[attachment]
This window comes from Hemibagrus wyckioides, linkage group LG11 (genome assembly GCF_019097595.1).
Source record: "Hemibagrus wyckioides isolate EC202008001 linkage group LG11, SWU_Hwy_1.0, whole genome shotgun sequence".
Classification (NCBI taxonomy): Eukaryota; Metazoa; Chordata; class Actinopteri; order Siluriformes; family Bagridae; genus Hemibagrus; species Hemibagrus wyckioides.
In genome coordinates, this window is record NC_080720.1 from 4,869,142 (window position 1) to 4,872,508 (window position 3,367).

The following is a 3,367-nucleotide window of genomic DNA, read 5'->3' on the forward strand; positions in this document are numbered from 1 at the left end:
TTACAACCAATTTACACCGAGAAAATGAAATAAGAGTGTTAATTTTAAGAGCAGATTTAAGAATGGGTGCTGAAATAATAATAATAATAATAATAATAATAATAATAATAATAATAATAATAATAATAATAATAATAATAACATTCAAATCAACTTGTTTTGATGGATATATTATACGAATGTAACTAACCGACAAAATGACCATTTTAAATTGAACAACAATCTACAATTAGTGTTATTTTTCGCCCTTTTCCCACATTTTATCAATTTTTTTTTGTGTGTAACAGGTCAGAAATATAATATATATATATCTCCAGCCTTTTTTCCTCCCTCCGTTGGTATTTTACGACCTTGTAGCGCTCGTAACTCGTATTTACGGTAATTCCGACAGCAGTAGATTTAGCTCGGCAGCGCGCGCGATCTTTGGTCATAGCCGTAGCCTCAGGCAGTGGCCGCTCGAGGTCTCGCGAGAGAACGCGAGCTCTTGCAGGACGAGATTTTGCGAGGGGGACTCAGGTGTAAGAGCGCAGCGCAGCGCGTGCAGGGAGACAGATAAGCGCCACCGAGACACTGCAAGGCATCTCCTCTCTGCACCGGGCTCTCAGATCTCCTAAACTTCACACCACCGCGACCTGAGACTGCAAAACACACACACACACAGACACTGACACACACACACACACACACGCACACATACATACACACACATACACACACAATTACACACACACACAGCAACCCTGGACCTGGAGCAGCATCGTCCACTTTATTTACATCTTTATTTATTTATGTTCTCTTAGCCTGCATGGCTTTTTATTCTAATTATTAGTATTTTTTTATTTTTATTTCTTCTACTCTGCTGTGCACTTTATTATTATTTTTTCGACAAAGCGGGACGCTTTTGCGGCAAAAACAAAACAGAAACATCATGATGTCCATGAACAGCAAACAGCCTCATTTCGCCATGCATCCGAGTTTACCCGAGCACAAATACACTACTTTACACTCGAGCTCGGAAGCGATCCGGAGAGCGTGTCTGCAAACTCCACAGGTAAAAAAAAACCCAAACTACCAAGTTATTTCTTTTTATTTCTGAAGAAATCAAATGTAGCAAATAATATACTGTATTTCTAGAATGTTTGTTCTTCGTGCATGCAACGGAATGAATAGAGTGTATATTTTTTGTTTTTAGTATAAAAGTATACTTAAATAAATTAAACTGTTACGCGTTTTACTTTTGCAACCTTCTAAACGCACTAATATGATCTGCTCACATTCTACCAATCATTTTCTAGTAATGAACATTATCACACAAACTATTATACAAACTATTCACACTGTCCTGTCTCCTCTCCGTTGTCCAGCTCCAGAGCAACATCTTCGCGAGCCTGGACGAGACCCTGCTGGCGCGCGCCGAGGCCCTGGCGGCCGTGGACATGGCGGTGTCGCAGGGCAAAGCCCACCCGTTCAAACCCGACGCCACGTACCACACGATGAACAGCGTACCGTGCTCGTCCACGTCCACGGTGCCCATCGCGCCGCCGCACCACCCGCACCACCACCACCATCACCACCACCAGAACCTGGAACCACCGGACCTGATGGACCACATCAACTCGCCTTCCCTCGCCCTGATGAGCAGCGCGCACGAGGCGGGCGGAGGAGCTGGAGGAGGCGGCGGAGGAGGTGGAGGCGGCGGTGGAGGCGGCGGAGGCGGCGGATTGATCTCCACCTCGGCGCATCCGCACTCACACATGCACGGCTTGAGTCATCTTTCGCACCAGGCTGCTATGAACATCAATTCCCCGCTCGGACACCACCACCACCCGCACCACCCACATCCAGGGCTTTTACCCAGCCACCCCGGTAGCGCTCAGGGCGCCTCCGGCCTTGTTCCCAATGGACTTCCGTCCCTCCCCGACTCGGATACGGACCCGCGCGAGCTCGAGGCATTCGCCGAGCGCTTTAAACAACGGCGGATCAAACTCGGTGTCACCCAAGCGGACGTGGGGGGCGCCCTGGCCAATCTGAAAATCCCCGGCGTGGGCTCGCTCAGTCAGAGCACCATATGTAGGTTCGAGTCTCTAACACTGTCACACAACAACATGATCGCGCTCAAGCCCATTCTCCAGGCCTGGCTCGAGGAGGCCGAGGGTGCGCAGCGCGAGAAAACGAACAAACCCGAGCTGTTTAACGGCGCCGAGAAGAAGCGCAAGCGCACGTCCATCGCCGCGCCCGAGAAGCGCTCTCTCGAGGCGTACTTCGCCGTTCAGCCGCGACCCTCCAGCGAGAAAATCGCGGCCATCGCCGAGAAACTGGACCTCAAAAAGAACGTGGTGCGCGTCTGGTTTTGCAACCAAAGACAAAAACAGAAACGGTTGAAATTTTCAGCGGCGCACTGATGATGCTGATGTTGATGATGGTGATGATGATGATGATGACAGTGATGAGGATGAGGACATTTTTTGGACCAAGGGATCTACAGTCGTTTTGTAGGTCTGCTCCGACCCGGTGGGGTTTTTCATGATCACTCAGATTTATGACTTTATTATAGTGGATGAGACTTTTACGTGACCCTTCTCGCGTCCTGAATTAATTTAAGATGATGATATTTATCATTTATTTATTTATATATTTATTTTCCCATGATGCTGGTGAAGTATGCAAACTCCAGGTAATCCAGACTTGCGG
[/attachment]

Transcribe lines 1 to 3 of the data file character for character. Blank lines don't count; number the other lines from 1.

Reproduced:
This window comes from Hemibagrus wyckioides, linkage group LG11 (genome assembly GCF_019097595.1).
Source record: "Hemibagrus wyckioides isolate EC202008001 linkage group LG11, SWU_Hwy_1.0, whole genome shotgun sequence".
Classification (NCBI taxonomy): Eukaryota; Metazoa; Chordata; class Actinopteri; order Siluriformes; family Bagridae; genus Hemibagrus; species Hemibagrus wyckioides.